300Mb of soul

CapricaSo I finally got around to watching Caprica, the spin-off pilot from the mostly-wonderful Battlestar Galactica. As a scientist, I’m usually pretty happy to just let the science-fiction bits of such programs wash over me: to just suspend disbelief and treat them as fantasy. With Battlestarthis was particularly easy to do, as so little of the science was really explained. But with Caprica, the way they said you could create a virtual human personality was so plausible, well-explained, and—in my view—so completely wrong, that I thought it worth putting something on the record.

So the idea is this. If you take all the data about us that potentially exists—from photos to medical records, to Google searches, to school results (supposedly about 300Mb)—you can then infer everything you need to know in order to recreate our personalities. This is an absolutely terrific plot device if you’re a TV writer, because it means that you can recreate a person without having their permission or ever having them present. Also, it sounds plausible because, if you’ve been reading up on deep data mining, you’ll know that information from one domain can indeed be used to make inferences in other domains. (Where you bank may imply you’re more likely to wear brown shoes).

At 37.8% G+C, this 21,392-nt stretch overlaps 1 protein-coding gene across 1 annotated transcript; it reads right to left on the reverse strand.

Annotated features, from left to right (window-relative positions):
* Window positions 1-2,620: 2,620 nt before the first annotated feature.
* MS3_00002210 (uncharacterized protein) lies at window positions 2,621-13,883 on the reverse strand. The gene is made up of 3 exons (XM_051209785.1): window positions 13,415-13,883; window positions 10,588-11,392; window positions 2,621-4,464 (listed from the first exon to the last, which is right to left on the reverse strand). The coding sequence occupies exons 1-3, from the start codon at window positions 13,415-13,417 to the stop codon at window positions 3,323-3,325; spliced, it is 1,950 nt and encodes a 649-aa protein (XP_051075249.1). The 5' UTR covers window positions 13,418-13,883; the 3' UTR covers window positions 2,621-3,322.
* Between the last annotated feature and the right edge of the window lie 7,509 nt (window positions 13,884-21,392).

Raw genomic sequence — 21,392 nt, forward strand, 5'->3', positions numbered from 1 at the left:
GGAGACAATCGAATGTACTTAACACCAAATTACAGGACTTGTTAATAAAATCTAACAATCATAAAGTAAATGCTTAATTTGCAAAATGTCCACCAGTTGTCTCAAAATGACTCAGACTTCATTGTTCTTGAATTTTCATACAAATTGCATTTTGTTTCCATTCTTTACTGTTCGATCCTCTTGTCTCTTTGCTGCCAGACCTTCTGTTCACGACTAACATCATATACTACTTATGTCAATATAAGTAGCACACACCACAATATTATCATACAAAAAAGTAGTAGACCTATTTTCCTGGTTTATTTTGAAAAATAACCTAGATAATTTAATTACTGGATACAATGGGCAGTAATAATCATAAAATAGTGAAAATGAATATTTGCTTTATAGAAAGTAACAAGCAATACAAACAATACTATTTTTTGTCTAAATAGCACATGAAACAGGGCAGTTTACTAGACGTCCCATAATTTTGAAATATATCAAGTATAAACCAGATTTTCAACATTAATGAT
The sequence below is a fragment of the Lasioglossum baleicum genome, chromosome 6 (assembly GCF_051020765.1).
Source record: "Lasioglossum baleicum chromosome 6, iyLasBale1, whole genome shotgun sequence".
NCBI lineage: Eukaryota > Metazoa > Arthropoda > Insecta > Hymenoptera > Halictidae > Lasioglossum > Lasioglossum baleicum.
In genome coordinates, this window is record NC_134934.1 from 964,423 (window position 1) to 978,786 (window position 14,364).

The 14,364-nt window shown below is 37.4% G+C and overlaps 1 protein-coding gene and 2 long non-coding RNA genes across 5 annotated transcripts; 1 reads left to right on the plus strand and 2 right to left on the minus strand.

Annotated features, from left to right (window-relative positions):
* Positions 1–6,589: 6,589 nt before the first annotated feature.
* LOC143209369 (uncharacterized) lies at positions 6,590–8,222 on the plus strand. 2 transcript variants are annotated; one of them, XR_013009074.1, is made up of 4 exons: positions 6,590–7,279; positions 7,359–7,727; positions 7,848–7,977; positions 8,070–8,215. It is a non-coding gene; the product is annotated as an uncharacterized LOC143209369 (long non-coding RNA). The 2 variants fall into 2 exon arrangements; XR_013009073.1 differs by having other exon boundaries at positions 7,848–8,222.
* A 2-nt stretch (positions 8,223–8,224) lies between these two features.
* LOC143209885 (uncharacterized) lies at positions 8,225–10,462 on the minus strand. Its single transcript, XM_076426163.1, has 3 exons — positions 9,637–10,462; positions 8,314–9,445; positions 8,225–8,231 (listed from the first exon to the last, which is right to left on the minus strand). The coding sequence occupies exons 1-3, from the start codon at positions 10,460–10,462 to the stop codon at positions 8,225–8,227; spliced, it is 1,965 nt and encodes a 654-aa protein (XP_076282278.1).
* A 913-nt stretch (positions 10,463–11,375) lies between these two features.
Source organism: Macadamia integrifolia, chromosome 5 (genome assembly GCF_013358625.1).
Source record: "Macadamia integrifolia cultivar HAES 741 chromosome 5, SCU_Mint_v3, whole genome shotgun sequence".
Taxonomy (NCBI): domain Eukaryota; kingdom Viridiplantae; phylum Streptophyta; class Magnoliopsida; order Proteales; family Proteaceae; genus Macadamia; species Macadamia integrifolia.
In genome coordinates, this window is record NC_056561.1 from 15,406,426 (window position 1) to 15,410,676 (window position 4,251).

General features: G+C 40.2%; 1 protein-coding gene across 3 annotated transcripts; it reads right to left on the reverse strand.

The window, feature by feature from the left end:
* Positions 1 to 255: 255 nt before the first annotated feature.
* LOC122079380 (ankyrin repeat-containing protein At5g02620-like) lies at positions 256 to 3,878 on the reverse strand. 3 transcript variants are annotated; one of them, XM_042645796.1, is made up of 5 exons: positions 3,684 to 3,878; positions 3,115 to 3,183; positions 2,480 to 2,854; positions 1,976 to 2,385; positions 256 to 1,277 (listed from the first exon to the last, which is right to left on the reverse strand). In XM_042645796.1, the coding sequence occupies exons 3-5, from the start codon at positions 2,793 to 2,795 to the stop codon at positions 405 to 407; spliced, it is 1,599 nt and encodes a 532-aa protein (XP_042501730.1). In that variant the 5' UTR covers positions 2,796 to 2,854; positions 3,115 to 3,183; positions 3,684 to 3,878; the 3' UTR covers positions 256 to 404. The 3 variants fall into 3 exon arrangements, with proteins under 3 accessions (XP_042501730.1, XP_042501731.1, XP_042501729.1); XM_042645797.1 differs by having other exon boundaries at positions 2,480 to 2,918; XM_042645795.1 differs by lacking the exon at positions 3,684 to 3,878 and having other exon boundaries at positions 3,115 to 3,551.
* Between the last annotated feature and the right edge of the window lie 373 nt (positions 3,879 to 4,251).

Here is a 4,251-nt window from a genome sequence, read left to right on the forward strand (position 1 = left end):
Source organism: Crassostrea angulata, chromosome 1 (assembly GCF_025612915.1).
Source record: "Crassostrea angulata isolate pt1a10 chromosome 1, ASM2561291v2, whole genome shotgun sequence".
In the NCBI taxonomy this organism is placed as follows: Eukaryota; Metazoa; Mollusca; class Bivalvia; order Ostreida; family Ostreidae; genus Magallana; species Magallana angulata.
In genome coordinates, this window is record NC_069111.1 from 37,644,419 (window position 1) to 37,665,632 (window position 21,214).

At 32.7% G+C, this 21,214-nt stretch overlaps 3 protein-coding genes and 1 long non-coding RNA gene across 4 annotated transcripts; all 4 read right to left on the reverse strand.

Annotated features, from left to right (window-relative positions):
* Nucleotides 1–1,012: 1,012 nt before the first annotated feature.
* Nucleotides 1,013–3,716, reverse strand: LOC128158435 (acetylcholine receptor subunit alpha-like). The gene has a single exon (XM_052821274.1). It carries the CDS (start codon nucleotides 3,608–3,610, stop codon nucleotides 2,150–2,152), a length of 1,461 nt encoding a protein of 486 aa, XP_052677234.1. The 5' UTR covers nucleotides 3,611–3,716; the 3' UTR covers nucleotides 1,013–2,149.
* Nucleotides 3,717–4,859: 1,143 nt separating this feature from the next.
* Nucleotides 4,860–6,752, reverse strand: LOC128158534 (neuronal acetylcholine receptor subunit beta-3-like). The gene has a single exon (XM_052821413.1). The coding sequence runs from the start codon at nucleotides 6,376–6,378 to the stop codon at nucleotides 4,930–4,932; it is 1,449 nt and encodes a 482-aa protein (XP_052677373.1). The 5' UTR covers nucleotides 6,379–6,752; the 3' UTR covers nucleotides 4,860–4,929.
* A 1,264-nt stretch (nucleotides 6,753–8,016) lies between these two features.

However, I would argue that—if we’ve learned anything at all about how our brains work over the last 30 years or so—it’s that, as machines, we’re driven by association, not data. Synapses are strengthened when neurons fire together and wither when they don’t. We learn because experience has taught us associate sensory inputs—what we see, hear taste, touch, and feel—with positive or negative outcomes. These may be immediate, or steps along a chain of events. And the association may be with the exact stimulus or something that’s just similar. So I might be especially nice to someone who looks a bit like a favorite teacher I once had and not even realize why I instantly liked her. It’s associations like this—to people, to food, to situations—that encode personality. Knowing the grades I got in my teacher’s class would help you not one bit in predicting how I would respond to the new face.

This may sound reminiscent of the debate between ‘good old-fashioned AI’, which is basically top-down and knowledge based, and behavioral or associative AI. Well, it’s not really a debate any more: books like Jeff Hawkins’ On Intelligence succinctly explain that animal (including human) intelligence is much more about pattern matching than anything else. Which is not to say that it may not be expedient to use expert-system-type systems within an AI you are building: its just that such systems will not get you very far if you want to build a human-like AI.

Oh well. No doubt I’ll soon be as addicted to Capricaas I was to Battlestar: apart from my grumbles above, I found it completely compelling. Let’s just hope that the amount of tech-speak in it drops off enough that I don’t have to turn off my entire left brain to get through it… or embarrass myself by shouting at the TV.

Originally posted on Brains and Machines.